18 May Myers Briggs in Business: The 4 Doers
This May, my social media manager Amanda and her husband Gary are covering the 16 Myers Briggs types and how they function in the world of business. They began with the 4 entrepreneur types (which includes my type, naturally) and the 4 manager types, the 4 people managers, and are ending on the 4 classic doer types. Amanda and Gary have studied the topic of Myers Briggs extensively and Amanda often applies it to HR issues in our office! Together they hope to use their knowledge to help teams and couples understand each other. Here they are.
While the entrepreneurs excel at dreaming and starting businesses, the managers excel at systematizing and implementing policies. The people managers are counseling and commanding HR. But there is another key player in business: the doers. These four personality types really excel at bringing things to life. They are all often found in leadership, but will rarely be found in a leadership position that doesn’t involve some sort of activity beyond leading.
INTP, The Architect: INTPs are wisdom-oriented, analytical innovators. They tend to live inside their heads, in a world of ideas, constantly taking things apart and putting them back together again. They seek a deep understanding of the underlying theories that govern how the world works, and then set their minds to finding all of the applications of this knowledge. As innovators and dreamers, it’s not rare to find INTPs at the head of a company, but they will always be involved in the doing – they need something to occupy their ever-active minds. INTPs have no interest in power and authority for its own sake, but can step up to the management plate when needed, making decisions thoughtfully and ethically. Famous INTPs: Albert Einstein, Milton Friedman, Sergey Brin.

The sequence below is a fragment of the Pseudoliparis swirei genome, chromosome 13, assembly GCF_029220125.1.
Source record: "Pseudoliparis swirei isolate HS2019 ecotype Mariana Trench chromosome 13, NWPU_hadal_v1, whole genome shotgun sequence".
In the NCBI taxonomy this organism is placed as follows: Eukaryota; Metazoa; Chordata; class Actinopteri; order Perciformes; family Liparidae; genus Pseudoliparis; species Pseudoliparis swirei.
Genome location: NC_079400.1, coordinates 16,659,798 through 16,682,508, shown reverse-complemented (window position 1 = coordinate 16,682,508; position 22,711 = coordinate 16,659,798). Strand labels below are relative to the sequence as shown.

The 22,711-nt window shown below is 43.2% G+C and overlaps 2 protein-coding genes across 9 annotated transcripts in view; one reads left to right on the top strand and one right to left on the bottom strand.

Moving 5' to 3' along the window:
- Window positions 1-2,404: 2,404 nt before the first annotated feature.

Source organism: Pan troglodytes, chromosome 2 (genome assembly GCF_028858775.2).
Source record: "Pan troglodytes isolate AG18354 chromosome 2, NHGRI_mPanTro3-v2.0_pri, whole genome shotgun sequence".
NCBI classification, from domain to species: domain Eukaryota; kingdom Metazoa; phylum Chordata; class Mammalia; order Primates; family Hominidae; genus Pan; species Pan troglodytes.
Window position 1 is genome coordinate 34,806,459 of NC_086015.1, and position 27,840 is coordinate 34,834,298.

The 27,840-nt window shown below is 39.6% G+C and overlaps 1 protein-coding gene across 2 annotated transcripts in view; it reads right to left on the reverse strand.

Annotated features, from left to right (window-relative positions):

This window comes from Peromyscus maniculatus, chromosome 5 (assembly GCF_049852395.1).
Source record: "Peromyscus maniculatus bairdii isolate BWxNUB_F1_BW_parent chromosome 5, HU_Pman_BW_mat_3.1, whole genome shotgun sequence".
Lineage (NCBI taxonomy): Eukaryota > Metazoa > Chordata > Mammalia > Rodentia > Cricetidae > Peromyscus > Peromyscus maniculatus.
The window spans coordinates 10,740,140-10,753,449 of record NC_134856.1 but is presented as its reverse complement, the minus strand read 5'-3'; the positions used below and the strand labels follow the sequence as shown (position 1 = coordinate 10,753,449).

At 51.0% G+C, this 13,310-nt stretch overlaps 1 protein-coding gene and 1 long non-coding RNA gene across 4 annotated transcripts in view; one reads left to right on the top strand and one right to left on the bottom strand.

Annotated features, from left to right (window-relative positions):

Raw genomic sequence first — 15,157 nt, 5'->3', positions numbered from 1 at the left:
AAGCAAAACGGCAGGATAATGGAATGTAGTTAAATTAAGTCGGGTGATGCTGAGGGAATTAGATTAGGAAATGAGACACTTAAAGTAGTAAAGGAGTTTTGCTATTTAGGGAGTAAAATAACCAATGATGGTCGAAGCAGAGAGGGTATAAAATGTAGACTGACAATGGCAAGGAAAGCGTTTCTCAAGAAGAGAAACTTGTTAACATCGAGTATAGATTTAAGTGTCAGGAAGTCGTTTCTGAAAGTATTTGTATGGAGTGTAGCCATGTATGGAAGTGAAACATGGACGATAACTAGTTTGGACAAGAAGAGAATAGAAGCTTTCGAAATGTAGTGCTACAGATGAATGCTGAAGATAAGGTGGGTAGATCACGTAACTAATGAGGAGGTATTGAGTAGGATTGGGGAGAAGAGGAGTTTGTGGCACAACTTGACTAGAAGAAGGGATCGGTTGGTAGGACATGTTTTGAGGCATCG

ISTP, The Mechanic: ISTPs are knowledge-oriented, practical and observant thinkers. They have a knack for mechanics and crafts. They don’t need any grand abstract theories, but still love to know how things work on a more practical and mechanical level (hence the nickname). They want to put their knowledge and ability to understand complex things to practical use, whether in a service field like IT or a creative one such as engineering. As people, ISTPs tend to be very level-headed and tolerant of those around them. They greatly value their own independence and respect that of others. They are level-headed and dependable workers who, when they set their mind to a task, can pretty much figure out anything without help. Famous ISTPs: Jack Dorsey, Ron Paul, Clint Eastwood.
ISFP, The Artist: ISFPs are artistically-oriented, gentle and observant artisans. They generally prefer a support role and tend to express themselves best through a medium. ISFPs are strongly attuned to their feelings and values and intensely loyal to those they love, but would rather express this through creative works and acts of service. When not in a specifically creative field such as architecture or photography, ISFPs make for very loyal and able support staff in a business–especially when it comes to making aesthetic choices for events, presentations, and marketing. They have a keen eye for details, a knack for using materials, and a desire to communicate through sensory experience to others. Especially in service industries, an ISFP with the freedom to pursue their vision can bring the environment from good to great. Famous ISFPs: Jonathan Ive, Bob Dylan, Joern Utzon.
ESFP, The Performer: ESFPs are experience-oriented, spontaneous and playful entertainers. Their ultimate goal is to always live life to the fullest, but they don’t live with their heads in the clouds. They have practical minds and a good eye for details, and they seek meaning in their work and their projects. As the life-of-the-party type, ESFPs excel in bringing others in to the life of a team and making sure things stay fun and congenial (think the ESTP tycoon type with a stronger emphasis on feelings and values). ESFP’s earn their nickname because they prefer to communicate through a medium, and often find themselves in fields such as marketing, film (from acting to editing), or product development. Famous ESFPs: Ronald Reagan, Richard Branson, Steven Spielberg.
Thanks for listening to this series! We really hope it’s been valuable for you all. To wrap up, please always remember that the Myers Briggs test is in no way limiting. Instead, its purpose is to show where your natural gifts and inclinations are so that you can be prepared for whatever career you step into. ESFJs can be entrepreneurs and ISTPs can be people managers. As long as you are working in your calling, any obstacle can be overcome. Your innate personality only limits you if you allow it.
Take the Myers Briggs test and let me know what type you are in the comment section! Take the test here: http://www.humanmetrics.com/cgi-win/jtypes2.asp
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